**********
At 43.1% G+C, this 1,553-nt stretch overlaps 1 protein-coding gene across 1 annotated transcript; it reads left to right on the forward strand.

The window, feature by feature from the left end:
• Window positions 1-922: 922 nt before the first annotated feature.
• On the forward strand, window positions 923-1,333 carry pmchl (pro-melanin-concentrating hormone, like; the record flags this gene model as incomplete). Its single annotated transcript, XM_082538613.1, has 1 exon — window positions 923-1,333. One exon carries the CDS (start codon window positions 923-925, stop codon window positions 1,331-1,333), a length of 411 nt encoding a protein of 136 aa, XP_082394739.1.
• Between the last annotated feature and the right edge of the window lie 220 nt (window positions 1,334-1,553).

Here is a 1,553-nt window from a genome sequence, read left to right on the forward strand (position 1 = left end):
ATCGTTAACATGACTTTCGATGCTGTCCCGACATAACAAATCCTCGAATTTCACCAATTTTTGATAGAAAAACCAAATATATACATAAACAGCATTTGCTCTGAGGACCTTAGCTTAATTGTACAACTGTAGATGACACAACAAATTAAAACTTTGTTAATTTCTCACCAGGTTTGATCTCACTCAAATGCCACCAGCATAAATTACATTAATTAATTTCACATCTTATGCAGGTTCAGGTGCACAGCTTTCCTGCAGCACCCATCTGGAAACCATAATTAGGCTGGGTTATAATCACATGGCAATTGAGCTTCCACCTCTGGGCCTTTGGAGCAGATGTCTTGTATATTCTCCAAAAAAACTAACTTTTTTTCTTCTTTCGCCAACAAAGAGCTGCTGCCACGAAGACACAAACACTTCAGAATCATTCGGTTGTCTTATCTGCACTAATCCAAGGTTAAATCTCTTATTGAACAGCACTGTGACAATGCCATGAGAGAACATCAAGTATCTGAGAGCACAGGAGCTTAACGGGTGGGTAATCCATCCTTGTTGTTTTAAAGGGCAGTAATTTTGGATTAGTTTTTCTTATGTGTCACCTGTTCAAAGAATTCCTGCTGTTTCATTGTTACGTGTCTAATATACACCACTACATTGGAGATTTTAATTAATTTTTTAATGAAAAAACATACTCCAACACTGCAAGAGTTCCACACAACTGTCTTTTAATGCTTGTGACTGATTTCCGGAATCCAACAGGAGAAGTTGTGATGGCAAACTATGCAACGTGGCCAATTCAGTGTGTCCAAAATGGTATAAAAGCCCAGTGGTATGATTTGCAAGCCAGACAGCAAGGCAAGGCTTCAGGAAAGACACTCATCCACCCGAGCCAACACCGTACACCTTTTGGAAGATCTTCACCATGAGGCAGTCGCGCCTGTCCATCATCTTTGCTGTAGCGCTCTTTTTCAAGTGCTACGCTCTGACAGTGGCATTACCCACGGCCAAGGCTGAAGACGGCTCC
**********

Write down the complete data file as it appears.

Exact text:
At 43.1% G+C, this 1,553-nt stretch overlaps 1 protein-coding gene across 1 annotated transcript; it reads left to right on the forward strand.

The window, feature by feature from the left end:
• Window positions 1-922: 922 nt before the first annotated feature.
• On the forward strand, window positions 923-1,333 carry pmchl (pro-melanin-concentrating hormone, like; the record flags this gene model as incomplete). Its single annotated transcript, XM_082538613.1, has 1 exon — window positions 923-1,333. One exon carries the CDS (start codon window positions 923-925, stop codon window positions 1,331-1,333), a length of 411 nt encoding a protein of 136 aa, XP_082394739.1.
• Between the last annotated feature and the right edge of the window lie 220 nt (window positions 1,334-1,553).

Here is a 1,553-nt window from a genome sequence, read left to right on the forward strand (position 1 = left end):
ATCGTTAACATGACTTTCGATGCTGTCCCGACATAACAAATCCTCGAATTTCACCAATTTTTGATAGAAAAACCAAATATATACATAAACAGCATTTGCTCTGAGGACCTTAGCTTAATTGTACAACTGTAGATGACACAACAAATTAAAACTTTGTTAATTTCTCACCAGGTTTGATCTCACTCAAATGCCACCAGCATAAATTACATTAATTAATTTCACATCTTATGCAGGTTCAGGTGCACAGCTTTCCTGCAGCACCCATCTGGAAACCATAATTAGGCTGGGTTATAATCACATGGCAATTGAGCTTCCACCTCTGGGCCTTTGGAGCAGATGTCTTGTATATTCTCCAAAAAAACTAACTTTTTTTCTTCTTTCGCCAACAAAGAGCTGCTGCCACGAAGACACAAACACTTCAGAATCATTCGGTTGTCTTATCTGCACTAATCCAAGGTTAAATCTCTTATTGAACAGCACTGTGACAATGCCATGAGAGAACATCAAGTATCTGAGAGCACAGGAGCTTAACGGGTGGGTAATCCATCCTTGTTGTTTTAAAGGGCAGTAATTTTGGATTAGTTTTTCTTATGTGTCACCTGTTCAAAGAATTCCTGCTGTTTCATTGTTACGTGTCTAATATACACCACTACATTGGAGATTTTAATTAATTTTTTAATGAAAAAACATACTCCAACACTGCAAGAGTTCCACACAACTGTCTTTTAATGCTTGTGACTGATTTCCGGAATCCAACAGGAGAAGTTGTGATGGCAAACTATGCAACGTGGCCAATTCAGTGTGTCCAAAATGGTATAAAAGCCCAGTGGTATGATTTGCAAGCCAGACAGCAAGGCAAGGCTTCAGGAAAGACACTCATCCACCCGAGCCAACACCGTACACCTTTTGGAAGATCTTCACCATGAGGCAGTCGCGCCTGTCCATCATCTTTGCTGTAGCGCTCTTTTTCAAGTGCTACGCTCTGACAGTGGCATTACCCACGGCCAAGGCTGAAGACGGCTCC